Small island states: overlooked but highly vulnerable

The number of climate change-related events is rapidly increasing, and Small Islands Developing States (SIDS) are highly vulnerable. In 2013, Honiara, the capital of the Solomon Islands, was hit by a major flash flood that damaged informal settlements built in high-risk areas. In 2015, a huge cyclone destroyed big parts of Port Vila, the capital of Vanuatu. Despite this fact, cities and towns in small islands and archipelago-based nations are often overlooked by international urban resilience policies and programs as a result of their small populations.

Local leaders from small island states are increasingly calling on the international community to recognize and respond to the risks they face. Following the cyclone, at the 2015 ICLEI World Congress in Seoul, the Mayor of Port Vila called for stronger support from the international community to cities like Port Villa around the world.

This morning at Resilient Cities, the Deputy Mayor of Honiara continued to make the case for cities in SIDS. Cities like Honiara are the first victims of climate change and contribute marginally to global greenhouse gas emission. Yet they receive little support and recognition.

This is how ICLEI came to work with UN Disaster Agency and UNISDR to support small islands on building climate change adaptation strategies.

Using a methodology based on the Sendai Framework for Disaster Risk Reduction, ICLEI, UCLG and UNISDR first helped Port Vila to assess its vulnerabilities and develop targeted action plans. The methodology used a scorecard approach, giving cities the opportunity to map their progress on ten key areas.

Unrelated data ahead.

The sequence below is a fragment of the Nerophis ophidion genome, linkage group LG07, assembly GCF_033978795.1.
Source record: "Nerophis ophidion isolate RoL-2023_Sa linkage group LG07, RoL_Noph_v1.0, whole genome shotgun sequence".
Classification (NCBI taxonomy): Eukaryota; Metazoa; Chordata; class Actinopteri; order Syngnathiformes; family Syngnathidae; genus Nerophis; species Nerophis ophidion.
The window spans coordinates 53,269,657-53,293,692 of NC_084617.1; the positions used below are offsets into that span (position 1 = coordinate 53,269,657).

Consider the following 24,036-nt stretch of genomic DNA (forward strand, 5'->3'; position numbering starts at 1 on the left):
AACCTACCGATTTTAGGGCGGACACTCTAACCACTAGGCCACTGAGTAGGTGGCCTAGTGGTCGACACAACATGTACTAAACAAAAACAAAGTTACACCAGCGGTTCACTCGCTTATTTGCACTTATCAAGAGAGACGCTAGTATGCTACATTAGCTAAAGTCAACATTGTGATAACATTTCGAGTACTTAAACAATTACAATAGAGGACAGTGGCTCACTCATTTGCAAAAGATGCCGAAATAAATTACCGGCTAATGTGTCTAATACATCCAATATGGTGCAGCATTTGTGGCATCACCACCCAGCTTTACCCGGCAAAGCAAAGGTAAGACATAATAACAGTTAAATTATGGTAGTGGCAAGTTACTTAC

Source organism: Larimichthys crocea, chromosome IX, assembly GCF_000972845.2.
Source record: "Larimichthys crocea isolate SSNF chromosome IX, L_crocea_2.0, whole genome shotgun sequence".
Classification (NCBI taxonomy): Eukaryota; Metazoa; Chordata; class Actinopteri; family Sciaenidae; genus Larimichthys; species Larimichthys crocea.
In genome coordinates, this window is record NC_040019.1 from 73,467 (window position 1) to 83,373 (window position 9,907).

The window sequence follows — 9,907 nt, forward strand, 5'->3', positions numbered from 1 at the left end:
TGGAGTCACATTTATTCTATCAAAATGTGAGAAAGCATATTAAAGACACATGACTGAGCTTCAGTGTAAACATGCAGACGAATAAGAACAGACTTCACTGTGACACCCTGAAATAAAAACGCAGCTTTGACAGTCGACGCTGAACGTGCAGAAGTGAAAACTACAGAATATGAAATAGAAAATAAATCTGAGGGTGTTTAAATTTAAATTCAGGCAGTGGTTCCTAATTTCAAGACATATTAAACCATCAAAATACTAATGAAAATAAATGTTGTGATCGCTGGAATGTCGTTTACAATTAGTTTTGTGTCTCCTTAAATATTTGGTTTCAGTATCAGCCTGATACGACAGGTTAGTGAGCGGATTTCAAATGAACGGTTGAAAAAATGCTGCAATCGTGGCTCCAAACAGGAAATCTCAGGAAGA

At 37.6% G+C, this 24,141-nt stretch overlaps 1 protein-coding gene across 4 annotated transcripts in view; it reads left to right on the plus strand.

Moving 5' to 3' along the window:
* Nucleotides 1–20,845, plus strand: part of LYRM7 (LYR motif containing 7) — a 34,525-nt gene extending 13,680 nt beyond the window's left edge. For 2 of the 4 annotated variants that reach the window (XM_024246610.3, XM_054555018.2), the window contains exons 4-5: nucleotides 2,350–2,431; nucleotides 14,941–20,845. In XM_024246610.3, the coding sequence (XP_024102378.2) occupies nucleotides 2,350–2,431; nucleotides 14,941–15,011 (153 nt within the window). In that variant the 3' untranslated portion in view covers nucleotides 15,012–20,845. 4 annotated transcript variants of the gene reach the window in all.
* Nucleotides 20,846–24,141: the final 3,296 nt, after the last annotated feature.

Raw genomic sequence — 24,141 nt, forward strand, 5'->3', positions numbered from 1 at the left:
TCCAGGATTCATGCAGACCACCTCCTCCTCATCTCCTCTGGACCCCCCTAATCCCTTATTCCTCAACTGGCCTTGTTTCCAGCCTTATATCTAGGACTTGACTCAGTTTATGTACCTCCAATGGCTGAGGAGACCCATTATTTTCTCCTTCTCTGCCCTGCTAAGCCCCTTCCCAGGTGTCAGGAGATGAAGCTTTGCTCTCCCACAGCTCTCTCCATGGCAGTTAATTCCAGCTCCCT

As the Mayor of Honiara stressed, once the priority areas of work are identified, cities in SIDS need strong leaders who can champion these challenges and rally stakeholders around the topic. They also need finance to take action and, importantly, trained staff with the capacity to implement projects. However, in many of these cities, municipal employees are often already overwhelmed and do not have the capacity – and often the expertise – to take on these tasks. Cities are therefore reaching out for external support and seeking to establish partnerships and knowledge networks.

ICLEI Oceania now works with small island states to help them build capacity and learn about successful resilience practices. ICLEI has just announced the launch of a community of towns and provinces in SIDS that aims to facilitate collaboration and advance their cause.

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